Social networking site Mashable studied the user experience on the Apple iPad to determine which existing technologies were most at risk. E-readers are at Code Red. Smart phones can rest safe for now.

Netbook sales dramatically slowed in the month after the iPad went on sale, but it's hard to know whether that's because the netbook frenzy would have cooled off anyway, or because iPad actually replaced real demand in the market. In any case, here is Mashable's elegant results graph:




When the iPad came out, I wrote that it wasn't invading a market so much as creating a market. Computers are work machines on which you can procrastinate. The iPad was a procrastination on which you could work. It was something totally new.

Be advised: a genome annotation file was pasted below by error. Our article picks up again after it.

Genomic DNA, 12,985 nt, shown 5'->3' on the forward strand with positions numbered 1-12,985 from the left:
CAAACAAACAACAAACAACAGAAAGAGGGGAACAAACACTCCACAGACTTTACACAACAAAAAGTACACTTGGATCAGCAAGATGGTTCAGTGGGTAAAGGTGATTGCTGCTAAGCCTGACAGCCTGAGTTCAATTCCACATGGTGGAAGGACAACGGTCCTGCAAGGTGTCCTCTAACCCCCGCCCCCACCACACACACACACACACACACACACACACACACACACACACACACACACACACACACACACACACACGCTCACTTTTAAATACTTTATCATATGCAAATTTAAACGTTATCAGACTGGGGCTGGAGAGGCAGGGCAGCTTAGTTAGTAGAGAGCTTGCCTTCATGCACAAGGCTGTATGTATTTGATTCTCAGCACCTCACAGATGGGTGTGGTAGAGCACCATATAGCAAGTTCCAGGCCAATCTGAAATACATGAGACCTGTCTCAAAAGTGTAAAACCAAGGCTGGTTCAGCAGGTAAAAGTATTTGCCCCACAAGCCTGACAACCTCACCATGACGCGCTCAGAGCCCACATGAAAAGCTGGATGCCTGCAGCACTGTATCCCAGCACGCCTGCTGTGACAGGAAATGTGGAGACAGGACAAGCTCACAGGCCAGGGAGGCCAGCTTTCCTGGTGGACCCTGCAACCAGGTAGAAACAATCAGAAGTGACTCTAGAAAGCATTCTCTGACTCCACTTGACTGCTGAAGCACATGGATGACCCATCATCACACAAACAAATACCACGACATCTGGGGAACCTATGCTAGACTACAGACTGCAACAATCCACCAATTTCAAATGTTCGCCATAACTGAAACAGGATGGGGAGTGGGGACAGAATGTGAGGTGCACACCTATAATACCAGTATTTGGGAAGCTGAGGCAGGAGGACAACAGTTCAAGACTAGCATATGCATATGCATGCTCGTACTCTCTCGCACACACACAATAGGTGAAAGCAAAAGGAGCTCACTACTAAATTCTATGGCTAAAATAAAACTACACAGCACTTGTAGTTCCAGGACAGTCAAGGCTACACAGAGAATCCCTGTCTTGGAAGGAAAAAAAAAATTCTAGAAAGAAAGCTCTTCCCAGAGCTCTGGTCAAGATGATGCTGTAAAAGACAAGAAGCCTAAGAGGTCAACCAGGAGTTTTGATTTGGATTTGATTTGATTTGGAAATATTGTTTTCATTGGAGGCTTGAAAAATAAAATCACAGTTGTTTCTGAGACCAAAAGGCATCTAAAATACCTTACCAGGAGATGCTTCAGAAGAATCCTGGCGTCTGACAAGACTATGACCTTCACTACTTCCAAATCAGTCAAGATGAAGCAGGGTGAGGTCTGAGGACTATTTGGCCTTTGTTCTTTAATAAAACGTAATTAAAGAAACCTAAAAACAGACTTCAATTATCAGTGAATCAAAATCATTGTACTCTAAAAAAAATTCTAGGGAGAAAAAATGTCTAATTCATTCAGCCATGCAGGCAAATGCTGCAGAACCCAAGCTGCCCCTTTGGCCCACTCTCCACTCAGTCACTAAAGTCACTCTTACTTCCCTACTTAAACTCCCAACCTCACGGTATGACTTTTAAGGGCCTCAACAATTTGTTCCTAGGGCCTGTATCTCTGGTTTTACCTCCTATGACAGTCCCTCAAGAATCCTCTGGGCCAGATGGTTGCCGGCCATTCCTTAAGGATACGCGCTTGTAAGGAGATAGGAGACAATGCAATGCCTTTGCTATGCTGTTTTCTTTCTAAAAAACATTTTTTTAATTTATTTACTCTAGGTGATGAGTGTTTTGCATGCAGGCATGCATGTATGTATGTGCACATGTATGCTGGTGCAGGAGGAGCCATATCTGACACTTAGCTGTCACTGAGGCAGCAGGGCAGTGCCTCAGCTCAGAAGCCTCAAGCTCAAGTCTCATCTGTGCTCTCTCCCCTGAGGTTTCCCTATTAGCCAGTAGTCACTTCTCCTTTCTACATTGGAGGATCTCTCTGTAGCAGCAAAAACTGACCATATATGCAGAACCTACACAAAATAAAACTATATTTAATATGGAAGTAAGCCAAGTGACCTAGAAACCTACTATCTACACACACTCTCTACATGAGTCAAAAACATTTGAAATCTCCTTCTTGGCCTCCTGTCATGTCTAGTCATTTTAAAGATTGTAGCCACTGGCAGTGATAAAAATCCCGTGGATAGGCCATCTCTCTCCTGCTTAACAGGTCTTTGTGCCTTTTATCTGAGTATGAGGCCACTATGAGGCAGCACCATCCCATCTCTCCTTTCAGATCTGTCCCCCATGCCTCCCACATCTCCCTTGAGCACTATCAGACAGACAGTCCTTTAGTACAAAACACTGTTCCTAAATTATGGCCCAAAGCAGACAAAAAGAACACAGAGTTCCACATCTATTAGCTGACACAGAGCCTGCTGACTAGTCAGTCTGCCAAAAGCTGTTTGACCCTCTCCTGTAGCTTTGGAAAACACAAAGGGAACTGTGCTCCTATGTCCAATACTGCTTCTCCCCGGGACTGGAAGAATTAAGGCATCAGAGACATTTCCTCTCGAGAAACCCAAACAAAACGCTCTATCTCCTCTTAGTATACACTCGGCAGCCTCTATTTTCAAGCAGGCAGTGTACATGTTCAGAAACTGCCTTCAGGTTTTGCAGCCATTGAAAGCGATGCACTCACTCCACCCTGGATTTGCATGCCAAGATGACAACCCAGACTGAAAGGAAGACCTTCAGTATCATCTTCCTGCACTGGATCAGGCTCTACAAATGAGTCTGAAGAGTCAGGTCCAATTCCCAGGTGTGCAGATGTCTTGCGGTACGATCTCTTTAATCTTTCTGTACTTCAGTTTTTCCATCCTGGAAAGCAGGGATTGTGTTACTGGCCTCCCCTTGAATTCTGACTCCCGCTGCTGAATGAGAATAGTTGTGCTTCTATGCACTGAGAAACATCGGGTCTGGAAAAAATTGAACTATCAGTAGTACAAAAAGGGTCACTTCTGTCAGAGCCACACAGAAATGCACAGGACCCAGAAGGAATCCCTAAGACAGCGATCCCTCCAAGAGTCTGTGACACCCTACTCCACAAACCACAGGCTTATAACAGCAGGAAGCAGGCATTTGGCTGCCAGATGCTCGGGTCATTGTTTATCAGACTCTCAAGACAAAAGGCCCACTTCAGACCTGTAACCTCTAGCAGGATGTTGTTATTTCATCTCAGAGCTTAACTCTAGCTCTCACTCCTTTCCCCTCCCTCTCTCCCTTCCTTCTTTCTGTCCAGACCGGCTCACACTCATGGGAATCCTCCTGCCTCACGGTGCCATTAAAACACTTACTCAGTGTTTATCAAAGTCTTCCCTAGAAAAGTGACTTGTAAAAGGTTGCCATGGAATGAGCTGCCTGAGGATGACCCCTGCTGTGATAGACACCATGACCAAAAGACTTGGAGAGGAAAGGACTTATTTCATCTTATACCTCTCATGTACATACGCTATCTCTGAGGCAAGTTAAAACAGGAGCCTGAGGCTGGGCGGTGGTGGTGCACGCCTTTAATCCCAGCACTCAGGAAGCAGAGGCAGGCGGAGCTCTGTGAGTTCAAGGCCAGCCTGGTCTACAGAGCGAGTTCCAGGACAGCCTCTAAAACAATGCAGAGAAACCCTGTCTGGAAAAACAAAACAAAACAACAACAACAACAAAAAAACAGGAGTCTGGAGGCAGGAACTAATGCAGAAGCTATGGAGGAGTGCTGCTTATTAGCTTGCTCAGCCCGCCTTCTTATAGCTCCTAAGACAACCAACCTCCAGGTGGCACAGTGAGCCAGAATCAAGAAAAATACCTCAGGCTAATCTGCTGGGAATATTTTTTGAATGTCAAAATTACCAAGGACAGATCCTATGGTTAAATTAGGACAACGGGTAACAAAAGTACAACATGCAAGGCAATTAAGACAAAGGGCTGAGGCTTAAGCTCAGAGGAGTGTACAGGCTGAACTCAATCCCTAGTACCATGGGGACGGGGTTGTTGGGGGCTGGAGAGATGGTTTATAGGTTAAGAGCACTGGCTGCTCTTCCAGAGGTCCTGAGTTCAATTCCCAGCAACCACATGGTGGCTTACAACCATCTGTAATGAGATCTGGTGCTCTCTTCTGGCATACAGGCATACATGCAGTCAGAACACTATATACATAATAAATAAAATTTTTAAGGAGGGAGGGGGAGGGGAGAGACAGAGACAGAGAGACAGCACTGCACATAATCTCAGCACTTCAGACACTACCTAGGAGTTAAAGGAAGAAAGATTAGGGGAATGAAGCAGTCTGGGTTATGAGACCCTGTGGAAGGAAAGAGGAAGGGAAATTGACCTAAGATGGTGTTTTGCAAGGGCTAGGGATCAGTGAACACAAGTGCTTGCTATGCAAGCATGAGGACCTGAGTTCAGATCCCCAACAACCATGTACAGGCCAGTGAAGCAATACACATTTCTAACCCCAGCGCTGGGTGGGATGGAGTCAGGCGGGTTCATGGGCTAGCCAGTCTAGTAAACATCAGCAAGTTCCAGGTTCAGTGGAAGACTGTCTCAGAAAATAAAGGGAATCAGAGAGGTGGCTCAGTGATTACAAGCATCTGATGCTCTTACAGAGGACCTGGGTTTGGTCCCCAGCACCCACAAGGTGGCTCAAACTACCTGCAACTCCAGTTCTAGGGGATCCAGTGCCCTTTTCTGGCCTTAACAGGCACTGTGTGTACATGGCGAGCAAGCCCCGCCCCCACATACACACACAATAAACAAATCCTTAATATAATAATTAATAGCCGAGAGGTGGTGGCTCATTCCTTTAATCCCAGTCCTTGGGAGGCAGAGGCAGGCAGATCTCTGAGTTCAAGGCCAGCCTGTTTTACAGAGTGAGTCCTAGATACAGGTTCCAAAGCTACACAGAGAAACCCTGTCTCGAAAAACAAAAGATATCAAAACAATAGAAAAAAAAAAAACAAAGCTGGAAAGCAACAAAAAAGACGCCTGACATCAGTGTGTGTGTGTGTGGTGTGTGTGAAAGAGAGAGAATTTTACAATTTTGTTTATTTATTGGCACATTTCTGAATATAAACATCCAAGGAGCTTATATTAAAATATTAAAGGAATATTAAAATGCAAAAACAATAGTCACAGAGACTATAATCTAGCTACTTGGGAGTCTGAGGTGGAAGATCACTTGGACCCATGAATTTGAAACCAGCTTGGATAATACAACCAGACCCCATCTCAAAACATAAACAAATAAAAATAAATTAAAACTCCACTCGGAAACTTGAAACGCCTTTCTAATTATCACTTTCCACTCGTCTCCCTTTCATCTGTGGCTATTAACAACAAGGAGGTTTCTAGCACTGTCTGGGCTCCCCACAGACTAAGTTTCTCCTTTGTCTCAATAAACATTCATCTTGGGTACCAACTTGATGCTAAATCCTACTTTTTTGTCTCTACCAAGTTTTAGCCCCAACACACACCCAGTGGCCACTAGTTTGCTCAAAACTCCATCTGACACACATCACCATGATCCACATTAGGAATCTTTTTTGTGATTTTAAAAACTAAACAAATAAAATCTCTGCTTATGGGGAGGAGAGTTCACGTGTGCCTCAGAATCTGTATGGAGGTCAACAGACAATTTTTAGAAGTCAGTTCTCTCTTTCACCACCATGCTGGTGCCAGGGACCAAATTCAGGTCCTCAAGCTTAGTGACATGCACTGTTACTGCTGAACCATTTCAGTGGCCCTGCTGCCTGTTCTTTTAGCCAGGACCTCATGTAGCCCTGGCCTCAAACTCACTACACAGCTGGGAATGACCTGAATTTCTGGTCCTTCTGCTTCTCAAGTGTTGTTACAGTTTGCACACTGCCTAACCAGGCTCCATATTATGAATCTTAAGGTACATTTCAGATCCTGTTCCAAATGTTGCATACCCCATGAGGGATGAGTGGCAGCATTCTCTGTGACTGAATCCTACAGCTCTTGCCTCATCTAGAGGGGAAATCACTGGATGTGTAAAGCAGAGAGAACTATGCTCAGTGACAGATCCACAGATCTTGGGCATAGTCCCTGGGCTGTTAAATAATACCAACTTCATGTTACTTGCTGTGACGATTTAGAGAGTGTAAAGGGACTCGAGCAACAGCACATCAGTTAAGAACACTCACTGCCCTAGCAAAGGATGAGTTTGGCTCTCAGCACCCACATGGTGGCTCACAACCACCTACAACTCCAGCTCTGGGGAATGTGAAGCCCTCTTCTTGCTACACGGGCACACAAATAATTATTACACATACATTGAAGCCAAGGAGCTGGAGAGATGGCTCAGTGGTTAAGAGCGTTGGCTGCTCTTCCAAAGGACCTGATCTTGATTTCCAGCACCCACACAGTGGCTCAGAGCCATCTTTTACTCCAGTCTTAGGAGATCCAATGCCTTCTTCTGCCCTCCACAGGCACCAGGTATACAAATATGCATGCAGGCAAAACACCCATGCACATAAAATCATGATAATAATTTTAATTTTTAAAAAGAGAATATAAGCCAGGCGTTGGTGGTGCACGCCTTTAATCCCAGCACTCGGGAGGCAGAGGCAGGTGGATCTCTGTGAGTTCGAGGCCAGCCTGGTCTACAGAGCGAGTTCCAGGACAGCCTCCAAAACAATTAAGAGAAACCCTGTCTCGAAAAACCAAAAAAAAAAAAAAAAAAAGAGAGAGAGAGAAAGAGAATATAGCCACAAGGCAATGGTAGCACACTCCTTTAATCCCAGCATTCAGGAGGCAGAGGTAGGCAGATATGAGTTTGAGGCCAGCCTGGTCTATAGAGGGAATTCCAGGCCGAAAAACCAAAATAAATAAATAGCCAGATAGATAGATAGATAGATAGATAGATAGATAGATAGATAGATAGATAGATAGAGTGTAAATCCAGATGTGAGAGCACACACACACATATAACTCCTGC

I think that interpretation is validated by Mashable's last chart, which shows most consumers think of the product as a toy rather than an essential machine. But that's now. Anybody who doubts the ability of invention to give birth to necessity needs only walk down the street and note the ubiquity of headphones stemming up from pocketed iPods. iPods are younger than today's high schoolers, and for millions of Americans it's nearly impossible to imagine life without them. Toys -- especially, for whatever reason, Apple's toys -- have a way of becoming necessary.



We want to hear what you think about this article. Submit a letter to the editor or write to letters@theatlantic.com.